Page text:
Senate Committee approves measure to end restrictions on travel to Cuba

Granma | Friday, 24 July 2015 | Click here for original article

WASHINGTON.— Yesterday July 23, the Senate Appropriations Committee approved an amendment to the proposed 2016 government budget which could relax restrictions on travel to Cuba by U.S. citizens, and allow increased trade between the two countries.

The amendment received bipartisan support, with 14 Democrats and four Republicans on the committee voting to add the amendment to the budget bill.

This is the first step to be taken in Congress opposing the blockade since diplomatic relations were reestablished between the two countries July 20.

The Appropriations Committee, which is dominated by Republicans, also approved two other amendments to allow the granting of credit to Cuba for purchases of U.S. agricultural products, and to vacate blockade regulations prohibiting ships which have docked in Cuba from entering a U.S. port for a period of 180 days.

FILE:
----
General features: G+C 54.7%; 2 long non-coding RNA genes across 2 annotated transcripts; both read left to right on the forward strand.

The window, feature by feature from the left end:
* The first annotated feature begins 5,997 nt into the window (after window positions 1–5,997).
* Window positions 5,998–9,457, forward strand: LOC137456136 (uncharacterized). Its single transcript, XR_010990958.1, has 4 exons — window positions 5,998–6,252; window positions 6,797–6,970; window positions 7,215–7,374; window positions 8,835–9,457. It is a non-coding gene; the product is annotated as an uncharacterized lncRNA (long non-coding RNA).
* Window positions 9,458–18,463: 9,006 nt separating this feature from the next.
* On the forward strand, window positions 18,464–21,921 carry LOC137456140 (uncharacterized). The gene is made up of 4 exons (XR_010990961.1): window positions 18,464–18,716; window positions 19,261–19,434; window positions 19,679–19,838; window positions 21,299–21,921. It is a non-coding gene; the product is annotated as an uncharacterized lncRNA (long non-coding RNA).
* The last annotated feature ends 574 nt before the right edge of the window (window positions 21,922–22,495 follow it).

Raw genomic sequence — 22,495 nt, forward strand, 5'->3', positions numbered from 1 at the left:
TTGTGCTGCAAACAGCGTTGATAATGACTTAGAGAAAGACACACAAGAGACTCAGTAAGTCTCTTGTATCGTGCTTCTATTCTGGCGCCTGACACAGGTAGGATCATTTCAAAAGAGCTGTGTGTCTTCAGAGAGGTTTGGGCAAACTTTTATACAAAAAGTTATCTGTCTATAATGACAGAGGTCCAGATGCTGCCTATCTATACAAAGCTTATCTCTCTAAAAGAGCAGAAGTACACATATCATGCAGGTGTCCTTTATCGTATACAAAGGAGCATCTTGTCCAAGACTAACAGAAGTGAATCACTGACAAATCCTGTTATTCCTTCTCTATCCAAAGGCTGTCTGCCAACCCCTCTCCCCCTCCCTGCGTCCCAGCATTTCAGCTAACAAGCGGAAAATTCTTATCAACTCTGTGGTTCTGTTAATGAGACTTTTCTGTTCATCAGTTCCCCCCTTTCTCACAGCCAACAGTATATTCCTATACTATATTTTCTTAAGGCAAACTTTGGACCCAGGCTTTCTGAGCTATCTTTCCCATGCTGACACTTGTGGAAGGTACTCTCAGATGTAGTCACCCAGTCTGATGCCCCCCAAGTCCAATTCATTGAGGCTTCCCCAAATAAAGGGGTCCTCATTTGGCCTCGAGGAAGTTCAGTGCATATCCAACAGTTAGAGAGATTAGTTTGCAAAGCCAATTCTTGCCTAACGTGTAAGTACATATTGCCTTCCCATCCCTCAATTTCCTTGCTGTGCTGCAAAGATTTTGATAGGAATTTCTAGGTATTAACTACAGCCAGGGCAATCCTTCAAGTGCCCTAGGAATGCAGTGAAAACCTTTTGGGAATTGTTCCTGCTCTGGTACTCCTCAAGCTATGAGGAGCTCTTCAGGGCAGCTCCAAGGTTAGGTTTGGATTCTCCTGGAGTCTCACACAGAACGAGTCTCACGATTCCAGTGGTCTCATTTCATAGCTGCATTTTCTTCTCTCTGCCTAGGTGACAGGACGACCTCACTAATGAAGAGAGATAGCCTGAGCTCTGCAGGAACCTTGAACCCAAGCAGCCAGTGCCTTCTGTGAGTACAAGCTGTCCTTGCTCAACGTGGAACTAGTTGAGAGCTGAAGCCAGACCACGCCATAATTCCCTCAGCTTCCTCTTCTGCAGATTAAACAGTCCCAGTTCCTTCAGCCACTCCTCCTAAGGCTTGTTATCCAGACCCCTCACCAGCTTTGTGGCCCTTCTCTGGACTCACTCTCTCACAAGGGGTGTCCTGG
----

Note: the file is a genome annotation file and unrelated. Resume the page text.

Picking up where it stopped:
Nevertheless, if the measures are to be implemented, they must be approved in their entirety by the full Senate and subsequently considered by the House of Representatives.

The House of Representatives’ Appropriations Committee has, in fact, gone in the opposite direction in terms of Cuba, but most analysts agree that differences within the Republican Party will deter those who would like reverse epolicy changes introduced by President Obama.

Current law prohibits U.S. citizens from visiting Cuba as tourists, although the Obama administration has taken steps to facilitate the granting of general licenses in a dozen categories based on a variety of reasons for travel, including religious, cultural and ‘people to people’ exchanges.

“This is a first step by the Senate to dismantle a discredited and counterproductive policy that in 54 years has failed to achieve any of its objectives,” said Vermont Senator Patrick Leahy, according to the New York Times.

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